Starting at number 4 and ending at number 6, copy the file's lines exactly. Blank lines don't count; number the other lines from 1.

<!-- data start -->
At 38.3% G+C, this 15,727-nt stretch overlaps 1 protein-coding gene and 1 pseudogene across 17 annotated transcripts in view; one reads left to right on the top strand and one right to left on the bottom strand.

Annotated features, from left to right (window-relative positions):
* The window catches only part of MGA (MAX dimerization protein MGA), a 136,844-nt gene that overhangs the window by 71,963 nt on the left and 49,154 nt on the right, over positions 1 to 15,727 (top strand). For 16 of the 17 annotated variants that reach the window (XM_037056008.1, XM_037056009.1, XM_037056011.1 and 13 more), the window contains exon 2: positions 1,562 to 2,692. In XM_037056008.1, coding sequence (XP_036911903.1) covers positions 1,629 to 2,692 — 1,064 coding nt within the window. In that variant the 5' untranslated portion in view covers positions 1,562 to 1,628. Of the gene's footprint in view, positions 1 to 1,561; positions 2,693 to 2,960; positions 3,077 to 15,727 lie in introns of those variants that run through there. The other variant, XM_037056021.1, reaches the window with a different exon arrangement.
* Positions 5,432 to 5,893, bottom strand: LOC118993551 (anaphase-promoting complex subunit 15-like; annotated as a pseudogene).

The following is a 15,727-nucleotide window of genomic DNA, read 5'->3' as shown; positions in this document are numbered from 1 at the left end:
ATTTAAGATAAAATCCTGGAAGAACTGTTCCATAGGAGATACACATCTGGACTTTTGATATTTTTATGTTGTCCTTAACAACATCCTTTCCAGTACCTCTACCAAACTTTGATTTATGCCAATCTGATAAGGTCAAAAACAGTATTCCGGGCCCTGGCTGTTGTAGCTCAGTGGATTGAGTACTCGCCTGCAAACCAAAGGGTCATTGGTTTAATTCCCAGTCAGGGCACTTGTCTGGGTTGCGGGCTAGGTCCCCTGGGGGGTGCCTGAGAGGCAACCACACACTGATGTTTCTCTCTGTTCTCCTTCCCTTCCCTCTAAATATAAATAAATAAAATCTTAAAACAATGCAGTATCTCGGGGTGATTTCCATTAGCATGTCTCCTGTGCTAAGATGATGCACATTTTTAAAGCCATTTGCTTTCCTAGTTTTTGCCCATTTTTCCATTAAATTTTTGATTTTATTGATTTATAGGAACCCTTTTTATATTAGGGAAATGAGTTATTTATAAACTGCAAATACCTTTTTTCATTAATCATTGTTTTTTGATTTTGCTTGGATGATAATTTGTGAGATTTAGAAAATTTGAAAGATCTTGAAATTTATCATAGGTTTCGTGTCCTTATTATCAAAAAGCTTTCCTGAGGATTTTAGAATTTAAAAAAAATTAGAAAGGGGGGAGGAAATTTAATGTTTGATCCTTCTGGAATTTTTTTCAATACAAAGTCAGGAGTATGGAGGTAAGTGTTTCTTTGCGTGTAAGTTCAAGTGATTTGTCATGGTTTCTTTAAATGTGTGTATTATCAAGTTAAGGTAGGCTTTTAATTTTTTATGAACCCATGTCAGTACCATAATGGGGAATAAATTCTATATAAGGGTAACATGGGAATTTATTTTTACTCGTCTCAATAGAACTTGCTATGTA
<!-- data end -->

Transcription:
* Positions 5,432 to 5,893, bottom strand: LOC118993551 (anaphase-promoting complex subunit 15-like; annotated as a pseudogene).

The following is a 15,727-nucleotide window of genomic DNA, read 5'->3' as shown; positions in this document are numbered from 1 at the left end:
ATTTAAGATAAAATCCTGGAAGAACTGTTCCATAGGAGATACACATCTGGACTTTTGATATTTTTATGTTGTCCTTAACAACATCCTTTCCAGTACCTCTACCAAACTTTGATTTATGCCAATCTGATAAGGTCAAAAACAGTATTCCGGGCCCTGGCTGTTGTAGCTCAGTGGATTGAGTACTCGCCTGCAAACCAAAGGGTCATTGGTTTAATTCCCAGTCAGGGCACTTGTCTGGGTTGCGGGCTAGGTCCCCTGGGGGGTGCCTGAGAGGCAACCACACACTGATGTTTCTCTCTGTTCTCCTTCCCTTCCCTCTAAATATAAATAAATAAAATCTTAAAACAATGCAGTATCTCGGGGTGATTTCCATTAGCATGTCTCCTGTGCTAAGATGATGCACATTTTTAAAGCCATTTGCTTTCCTAGTTTTTGCCCATTTTTCCATTAAATTTTTGATTTTATTGATTTATAGGAACCCTTTTTATATTAGGGAAATGAGTTATTTATAAACTGCAAATACCTTTTTTCATTAATCATTGTTTTTTGATTTTGCTTGGATGATAATTTGTGAGATTTAGAAAATTTGAAAGATCTTGAAATTTATCATAGGTTTCGTGTCCTTATTATCAAAAAGCTTTCCTGAGGATTTTAGAATTTAAAAAAAATTAGAAAGGGGGGAGGAAATTTAATGTTTGATCCTTCTGGAATTTTTTTCAATACAAAGTCAGGAGTATGGAGGTAAGTGTTTCTTTGCGTGTAAGTTCAAGTGATTTGTCATGGTTTCTTTAAATGTGTGTATTATCAAGTTAAGGTAGGCTTTTAATTTTTTATGAACCCATGTCAGTACCATAATGGGGAATAAATTCTATATAAGGGTAACATGGGAATTTATTTTTACTCGTCTCAATAGAACTTGCTATGTA